Now, this becomes even trickier if your derivative work is in the form of parody, satire, education, or review (there might be other information, but I'm not sure). You can use portions of the work freely as long as the benefit to doing them in such a way isn't a wholesale lift of the work (RiffTrax style things that are meant as fan commentary over the whole movie are generally sold as just the audio track and leave it up to the fan to get the visual component from the movie and some fan subs of foreign language works may add stylizations to recurring phrases (I am a fan of the Japanese Power Rangers equivalent, which usually stylizes the morphing calls in their subtitles) and then offer the episode for free and claim it's designed to help people who want to learn Japanese by providing fairly accurate translations of something that will likely be consumed by a child who will have a poor grasp of the language anyway... this isn't always smiled upon.

Again, be careful. Youtube got into some trouble last year when it came out that several popular internet reviewers were losing a lot of monetization because YouTube's complaint system unfairly favored the right's holder and in some cases would allow the rights holder to claim all money the film made while the video was being disputed, regardless of outcome. Again, this was Youtube trying to avoid a suit by giving the person threatening one what they wanted. This is why famous parody musician Weird Al Yankovic asked permission from the person whose work he intends to parody... he was famous enough for his music that by the early 90s, several bands consider it a mark of success in the industry when Weird Al comes a knocking. There is no legal reason for him to do this, he just wants to make sure there are no hard feelings. One of the few people who refused him a song was his earliest celebrity fan, Michael Jackson (who had been so impressed by the result of Weird Al's first parody he lent the guy the set and crew for the music video for the original so that Al could do a parody music video). Jackson requested that Al not do a parody of "Black and White" that was planned because Jackson didn't want to belittle the message of racial tolerance the song was promoting. Still, he supported every other parody of him. Similarly the famous kerfuffle with Coolio over Al's Gangster's Paradise parody resulted when Al contacted the record label who said yes because they had no legal way to stop Al and Al thought he had received blessing from Coolio, who was outraged when he learned the song was made without his consent. (He would later admit that, in light of the misunderstanding, he still enjoyed the resulting song and was impressed that Al could rap.) In a more recent incident, Al almost scrapped a parody of Lady Gaga because her agent denied the request (upon learning the request was made, Gaga personally called Al to override the agent, who wasn't aware Gaga was a huge fan of Al's and she has said such a request was probably one of the biggest honors she received in the music industry up to that point). At no point in all of this was Al in legal trouble, it was merely part of his own personal morality and code that was violate.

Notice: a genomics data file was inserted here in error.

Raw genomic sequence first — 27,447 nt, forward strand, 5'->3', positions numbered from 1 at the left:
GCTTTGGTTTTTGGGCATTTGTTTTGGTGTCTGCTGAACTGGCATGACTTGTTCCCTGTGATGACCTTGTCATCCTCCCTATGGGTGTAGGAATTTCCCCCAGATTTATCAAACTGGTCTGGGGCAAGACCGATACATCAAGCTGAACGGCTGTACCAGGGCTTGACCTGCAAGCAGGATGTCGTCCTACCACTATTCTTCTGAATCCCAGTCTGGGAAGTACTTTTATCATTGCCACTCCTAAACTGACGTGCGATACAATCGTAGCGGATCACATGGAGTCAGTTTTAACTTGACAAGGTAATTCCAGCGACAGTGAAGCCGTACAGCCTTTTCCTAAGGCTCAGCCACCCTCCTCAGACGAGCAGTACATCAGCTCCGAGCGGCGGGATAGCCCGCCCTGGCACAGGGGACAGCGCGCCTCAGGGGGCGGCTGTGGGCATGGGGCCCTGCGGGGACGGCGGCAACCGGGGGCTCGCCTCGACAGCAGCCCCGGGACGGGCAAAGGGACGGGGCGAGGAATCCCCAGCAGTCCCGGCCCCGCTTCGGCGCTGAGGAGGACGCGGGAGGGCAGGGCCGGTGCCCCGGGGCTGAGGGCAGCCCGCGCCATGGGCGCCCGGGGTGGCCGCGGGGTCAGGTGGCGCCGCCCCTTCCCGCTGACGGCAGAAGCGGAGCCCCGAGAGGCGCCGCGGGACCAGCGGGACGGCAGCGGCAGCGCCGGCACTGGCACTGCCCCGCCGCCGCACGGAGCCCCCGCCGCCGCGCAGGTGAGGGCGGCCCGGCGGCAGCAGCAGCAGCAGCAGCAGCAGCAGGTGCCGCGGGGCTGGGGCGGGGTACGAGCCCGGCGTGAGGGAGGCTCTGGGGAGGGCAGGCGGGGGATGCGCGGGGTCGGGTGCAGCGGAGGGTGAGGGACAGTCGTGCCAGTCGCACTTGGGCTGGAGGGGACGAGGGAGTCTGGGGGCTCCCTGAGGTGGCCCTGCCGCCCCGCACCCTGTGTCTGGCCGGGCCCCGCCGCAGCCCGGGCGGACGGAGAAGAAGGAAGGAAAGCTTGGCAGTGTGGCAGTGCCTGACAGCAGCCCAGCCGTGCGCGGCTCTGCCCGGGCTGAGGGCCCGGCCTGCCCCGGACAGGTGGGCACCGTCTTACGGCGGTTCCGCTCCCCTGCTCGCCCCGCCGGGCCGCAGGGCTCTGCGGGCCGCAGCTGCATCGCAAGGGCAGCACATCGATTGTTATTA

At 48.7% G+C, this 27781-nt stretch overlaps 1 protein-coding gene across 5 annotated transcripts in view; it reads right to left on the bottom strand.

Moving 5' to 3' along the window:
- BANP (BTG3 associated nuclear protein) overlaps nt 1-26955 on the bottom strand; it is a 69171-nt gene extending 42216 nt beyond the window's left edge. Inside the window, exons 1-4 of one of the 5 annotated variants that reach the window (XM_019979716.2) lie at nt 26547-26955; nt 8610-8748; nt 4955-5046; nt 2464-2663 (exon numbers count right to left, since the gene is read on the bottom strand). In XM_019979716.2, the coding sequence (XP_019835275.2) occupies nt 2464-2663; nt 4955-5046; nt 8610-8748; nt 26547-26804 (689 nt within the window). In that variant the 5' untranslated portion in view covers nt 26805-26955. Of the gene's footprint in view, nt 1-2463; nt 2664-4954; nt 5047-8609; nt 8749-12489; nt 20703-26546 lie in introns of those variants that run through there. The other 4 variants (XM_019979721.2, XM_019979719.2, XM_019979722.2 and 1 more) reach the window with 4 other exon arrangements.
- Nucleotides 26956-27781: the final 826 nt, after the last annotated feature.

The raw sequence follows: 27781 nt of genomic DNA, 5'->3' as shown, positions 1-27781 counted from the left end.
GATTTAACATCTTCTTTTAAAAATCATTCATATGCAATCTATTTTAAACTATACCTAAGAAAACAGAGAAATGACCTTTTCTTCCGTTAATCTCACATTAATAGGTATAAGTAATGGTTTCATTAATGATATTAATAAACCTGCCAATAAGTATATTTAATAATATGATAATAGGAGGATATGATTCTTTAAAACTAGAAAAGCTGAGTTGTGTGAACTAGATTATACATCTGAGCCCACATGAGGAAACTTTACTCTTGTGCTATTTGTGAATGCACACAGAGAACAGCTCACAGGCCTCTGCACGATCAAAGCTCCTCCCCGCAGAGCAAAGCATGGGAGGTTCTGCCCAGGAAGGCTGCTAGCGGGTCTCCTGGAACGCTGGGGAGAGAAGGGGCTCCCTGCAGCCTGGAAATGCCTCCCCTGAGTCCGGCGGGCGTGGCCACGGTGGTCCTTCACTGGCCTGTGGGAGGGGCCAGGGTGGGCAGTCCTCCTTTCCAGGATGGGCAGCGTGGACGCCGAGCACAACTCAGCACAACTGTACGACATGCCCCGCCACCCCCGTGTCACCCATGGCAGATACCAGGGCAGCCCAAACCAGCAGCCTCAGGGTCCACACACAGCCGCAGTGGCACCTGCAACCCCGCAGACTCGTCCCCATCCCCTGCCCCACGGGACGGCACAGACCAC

One fun fact, the reason why English speaking theaters consider Shakespeare's play Macbeth to be cursed is because it's a reliable fallback production in case the theater can't do another play (in addition to being short of Shakespeare's plays, it's iconic, requires little in the way of sets or props (even by Shakespeare's spartan standards) most of which exist already in a common theater house and above all, nobody has to pay the bard royalties to do it). It's cursed because, if it's being put on, there's a good chance something's already gone wrong.

So in review, there is nothing generally wrong with doing a rewrite of the ending and selling it as your own work for profit. I would do some research into the status of your work in the public domain and check for any other derrivative works that might have done something similar. You don't have to read that work (especially recomended... can't steal someones idea if you never had contact with it to begin with) but if the generic description rings too close to your idea, tread lightly.

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  • I grew up with Weird Al. Definitely interesting to note how the other artists reacted to his requesting of their song. Makes sense but not something I ever put 2 and 2 together. In the end he still did get one of Jackson's songs though with "eat it"